Fig. 4
figure 4

Scientific basis of the association between stress hyperglycemia ratio and all-cause death in patients with acute decompensated heart failure. SHR stress hyperglycemia ratio, ROS reactive oxygen species

Alternatively, a low SHR indicates the occurrence of hypoglycemic episodes due to rigorous blood glucose control. Individuals with diabetic autonomic dysfunction are at a higher risk of experiencing severe hypoglycemia due to a lack of awareness of hypoglycemia [36]. Patients with cardiac autonomic dysfunction are more prone to developing arrhythmias in response to hypoglycemia. Additionally, individuals with a history of diabetes and existing endothelial dysfunction, which impairs blood vessel function, may experience more severe hypoglycemic responses and have an increased susceptibility to ischemic events compared to those without a history of diabetes [45]. Arrhythmias, as well as ischemic events, often lead to deterioration of cardiac function and death.

In summary, the association between the SHR and all-cause mortality in ADHF patients can be attributed to the inflammatory response triggered by blood glucose fluctuations. Mechanisms such as ROS production, impaired fibrinolysis, platelet activation, autonomic dysfunction and noncardiovascular complications contribute to overall mortality.

The present study suggests that the inflection point for the lowest mortality in HF patients is an SHR of 0.72, with the ideal range for SHR being 0.64 to 0.77. An SHR of greater than 0.77 may indicate the occurrence of stress hyperglycemia, while an SHR of less than 0.64 may indicate poor glycemic control. An SHR between 0.64 and 0.77 suggests that the patient's glycemic control is currently appropriate. Calculating the SHR in ADHF patients may help clinicians to adjust hypoglycemic treatment and achieve better glycemic control. Additionally, the SHR is a good prognostic marker and can contribute to risk stratification in ADHF patients. We found that patients with a high SHR often have more comorbidities, smaller LVEF, and less use of anti-HF drugs. Using the SHR as a marker can help clinicians provide appropriate treatment and nursing care levels to reduce mortality rates and save on medication costs.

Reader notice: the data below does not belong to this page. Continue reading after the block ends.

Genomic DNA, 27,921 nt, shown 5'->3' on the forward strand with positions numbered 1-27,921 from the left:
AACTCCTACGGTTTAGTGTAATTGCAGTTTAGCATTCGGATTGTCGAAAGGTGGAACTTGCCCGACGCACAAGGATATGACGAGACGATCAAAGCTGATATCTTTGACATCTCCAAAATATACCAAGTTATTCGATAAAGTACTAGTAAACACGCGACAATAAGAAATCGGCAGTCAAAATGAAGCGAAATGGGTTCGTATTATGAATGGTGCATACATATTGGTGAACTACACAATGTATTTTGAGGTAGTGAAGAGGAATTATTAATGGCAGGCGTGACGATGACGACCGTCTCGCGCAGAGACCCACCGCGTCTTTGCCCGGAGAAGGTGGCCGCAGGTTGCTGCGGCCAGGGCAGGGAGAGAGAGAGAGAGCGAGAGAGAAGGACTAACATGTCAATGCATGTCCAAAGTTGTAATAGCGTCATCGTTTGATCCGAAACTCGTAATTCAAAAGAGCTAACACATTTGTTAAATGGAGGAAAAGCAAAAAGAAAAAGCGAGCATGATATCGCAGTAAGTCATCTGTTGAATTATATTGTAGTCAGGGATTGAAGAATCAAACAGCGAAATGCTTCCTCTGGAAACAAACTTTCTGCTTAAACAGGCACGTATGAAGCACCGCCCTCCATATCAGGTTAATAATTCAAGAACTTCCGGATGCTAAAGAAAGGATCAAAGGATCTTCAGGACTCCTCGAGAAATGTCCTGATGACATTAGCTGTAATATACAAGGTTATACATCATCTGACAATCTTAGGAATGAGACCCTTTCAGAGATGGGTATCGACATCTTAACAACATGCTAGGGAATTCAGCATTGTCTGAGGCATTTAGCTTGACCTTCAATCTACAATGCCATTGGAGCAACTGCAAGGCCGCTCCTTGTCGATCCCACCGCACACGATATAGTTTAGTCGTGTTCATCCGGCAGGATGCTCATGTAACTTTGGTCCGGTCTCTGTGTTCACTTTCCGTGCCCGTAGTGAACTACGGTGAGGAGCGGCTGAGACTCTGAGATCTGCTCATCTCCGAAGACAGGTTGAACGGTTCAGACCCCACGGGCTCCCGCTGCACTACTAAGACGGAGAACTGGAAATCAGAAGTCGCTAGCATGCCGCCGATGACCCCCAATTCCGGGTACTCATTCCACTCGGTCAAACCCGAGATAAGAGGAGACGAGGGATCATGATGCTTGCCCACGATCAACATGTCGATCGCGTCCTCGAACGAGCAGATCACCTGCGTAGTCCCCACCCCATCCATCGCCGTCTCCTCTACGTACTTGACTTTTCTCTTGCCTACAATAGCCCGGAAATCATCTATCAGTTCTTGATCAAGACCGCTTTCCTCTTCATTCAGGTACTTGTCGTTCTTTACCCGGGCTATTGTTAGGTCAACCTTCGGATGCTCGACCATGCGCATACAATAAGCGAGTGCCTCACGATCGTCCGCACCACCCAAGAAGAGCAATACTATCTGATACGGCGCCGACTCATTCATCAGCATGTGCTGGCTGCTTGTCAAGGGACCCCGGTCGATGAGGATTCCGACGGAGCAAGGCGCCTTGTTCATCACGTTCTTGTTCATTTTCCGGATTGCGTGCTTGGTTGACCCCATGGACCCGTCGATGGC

Study limitations

There are several limitations to our study that need to be considered. First, since this was an observational study, we could not establish a causal relationship between the SHR and the long-term prognosis of ADHF patients. Further studies using experimental designs are needed to confirm our findings. Besides, the current study measured ABG and HbA1c and calculated the SHR only once at baseline, which may not accurately reflect the changes in glycemic control over time. Future studies should consider multiple measurements of the SHR and glycemic control over time to better understand this association.

Furthermore, although we made considerable efforts to minimize confounding through several strategies, importantly, there are potential confounding factors that were not measured or considered in our study. For example, socioeconomic status, including variations in income, education level, and access to healthcare resources, can influence patient outcomes and treatment decisions. In addition, health behaviors such as alcohol consumption, diet, and physical activity levels can impact the progression of heart failure. For medication use, although we adjusted for common medications for cardiovascular diseases and diabetes in the multivariable Cox regression models, some medications that are not commonly used were not analyzed. Additionally, differences in clinical practices and treatment protocols among healthcare providers may introduce confounding effects. Also, genetic variations and individual genetic profiles can contribute to differences in treatment responses. Therefore, there is a need for caution in interpreting the findings of our study. We call for further research to explore and identify additional confounding factors that may be relevant for ADHF patients.


In summary, our study found U-shaped associations between the SHR and all-cause death, CV death, and HF rehospitalization in ADHF patients with diabetes. Our findings suggest that monitoring SHR could aid clinicians in assessing the risk of adverse outcomes and adjusting hypoglycemic treatment to improve long-term prognosis in diabetic ADHF patients.